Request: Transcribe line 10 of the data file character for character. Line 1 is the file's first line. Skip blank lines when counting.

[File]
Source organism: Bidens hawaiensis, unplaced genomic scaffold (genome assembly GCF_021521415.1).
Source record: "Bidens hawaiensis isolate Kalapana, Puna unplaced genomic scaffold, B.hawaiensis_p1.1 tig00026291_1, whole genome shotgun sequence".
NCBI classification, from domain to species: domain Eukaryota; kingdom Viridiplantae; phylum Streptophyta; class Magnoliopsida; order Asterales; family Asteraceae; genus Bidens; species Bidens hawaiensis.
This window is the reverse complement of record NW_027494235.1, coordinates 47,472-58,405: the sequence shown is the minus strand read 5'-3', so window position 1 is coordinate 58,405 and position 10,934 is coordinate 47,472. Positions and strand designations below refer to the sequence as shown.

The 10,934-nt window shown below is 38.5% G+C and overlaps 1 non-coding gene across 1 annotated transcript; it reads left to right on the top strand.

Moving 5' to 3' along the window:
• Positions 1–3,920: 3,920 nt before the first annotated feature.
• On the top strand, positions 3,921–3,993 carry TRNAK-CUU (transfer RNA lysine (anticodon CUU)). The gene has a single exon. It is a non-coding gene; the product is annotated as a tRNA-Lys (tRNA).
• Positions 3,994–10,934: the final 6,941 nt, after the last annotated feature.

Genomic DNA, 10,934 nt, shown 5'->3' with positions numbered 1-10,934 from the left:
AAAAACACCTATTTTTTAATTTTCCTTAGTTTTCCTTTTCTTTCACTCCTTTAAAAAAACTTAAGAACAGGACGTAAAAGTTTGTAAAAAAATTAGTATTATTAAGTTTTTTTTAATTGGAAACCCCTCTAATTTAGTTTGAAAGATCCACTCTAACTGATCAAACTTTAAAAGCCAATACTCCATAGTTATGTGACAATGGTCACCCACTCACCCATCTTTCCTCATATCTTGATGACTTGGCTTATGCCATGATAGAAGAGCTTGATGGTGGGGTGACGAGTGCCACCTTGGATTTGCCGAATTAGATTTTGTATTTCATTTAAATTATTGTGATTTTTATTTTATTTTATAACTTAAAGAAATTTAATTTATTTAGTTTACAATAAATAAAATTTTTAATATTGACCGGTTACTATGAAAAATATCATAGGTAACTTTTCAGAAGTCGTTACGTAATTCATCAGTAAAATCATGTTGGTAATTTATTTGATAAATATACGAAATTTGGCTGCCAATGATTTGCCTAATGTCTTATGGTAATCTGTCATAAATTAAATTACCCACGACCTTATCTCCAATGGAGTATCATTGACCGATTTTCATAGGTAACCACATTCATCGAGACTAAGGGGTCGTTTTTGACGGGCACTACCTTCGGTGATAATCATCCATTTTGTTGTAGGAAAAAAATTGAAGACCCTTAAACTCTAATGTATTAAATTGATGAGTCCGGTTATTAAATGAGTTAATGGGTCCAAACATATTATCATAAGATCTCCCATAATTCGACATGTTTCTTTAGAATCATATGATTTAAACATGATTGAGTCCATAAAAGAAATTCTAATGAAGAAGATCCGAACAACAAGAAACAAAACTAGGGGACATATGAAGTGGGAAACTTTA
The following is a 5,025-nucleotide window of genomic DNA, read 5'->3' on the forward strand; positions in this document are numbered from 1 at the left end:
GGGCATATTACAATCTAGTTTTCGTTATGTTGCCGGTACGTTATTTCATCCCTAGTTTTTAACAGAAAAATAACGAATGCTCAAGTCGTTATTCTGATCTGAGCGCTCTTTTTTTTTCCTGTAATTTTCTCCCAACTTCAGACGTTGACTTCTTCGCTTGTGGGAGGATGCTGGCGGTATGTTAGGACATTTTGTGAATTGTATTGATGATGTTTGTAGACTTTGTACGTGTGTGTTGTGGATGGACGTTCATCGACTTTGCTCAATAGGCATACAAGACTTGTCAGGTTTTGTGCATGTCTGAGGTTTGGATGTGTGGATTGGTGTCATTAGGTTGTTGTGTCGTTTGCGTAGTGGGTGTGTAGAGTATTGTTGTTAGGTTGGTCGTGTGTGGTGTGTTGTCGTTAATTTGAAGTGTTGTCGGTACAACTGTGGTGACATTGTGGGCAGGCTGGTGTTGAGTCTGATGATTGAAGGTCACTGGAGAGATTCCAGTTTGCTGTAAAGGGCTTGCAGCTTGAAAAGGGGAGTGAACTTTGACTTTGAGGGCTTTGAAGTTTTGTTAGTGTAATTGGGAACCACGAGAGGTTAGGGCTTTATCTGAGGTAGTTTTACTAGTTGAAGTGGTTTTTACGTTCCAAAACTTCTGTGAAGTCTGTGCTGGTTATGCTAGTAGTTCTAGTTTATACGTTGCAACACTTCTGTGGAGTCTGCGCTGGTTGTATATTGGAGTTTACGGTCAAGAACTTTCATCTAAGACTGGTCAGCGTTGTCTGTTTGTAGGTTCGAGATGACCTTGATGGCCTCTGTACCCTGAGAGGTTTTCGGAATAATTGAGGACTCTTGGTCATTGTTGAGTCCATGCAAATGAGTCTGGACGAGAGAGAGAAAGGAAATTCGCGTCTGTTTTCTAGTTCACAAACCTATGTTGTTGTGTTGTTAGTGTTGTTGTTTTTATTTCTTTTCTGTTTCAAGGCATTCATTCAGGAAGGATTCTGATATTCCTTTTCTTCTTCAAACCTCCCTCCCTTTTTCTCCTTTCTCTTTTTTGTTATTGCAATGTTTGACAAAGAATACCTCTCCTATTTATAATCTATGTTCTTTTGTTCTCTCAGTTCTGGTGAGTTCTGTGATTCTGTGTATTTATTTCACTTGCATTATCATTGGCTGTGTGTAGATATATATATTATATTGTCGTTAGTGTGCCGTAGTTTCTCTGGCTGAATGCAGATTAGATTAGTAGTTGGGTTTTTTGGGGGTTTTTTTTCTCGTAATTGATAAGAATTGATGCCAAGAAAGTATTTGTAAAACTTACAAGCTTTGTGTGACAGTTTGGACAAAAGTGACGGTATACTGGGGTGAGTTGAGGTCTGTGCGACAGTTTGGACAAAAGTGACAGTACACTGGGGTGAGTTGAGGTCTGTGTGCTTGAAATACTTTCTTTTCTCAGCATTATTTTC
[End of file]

Genomic DNA, 10,934 nt, shown 5'->3' with positions numbered 1-10,934 from the left: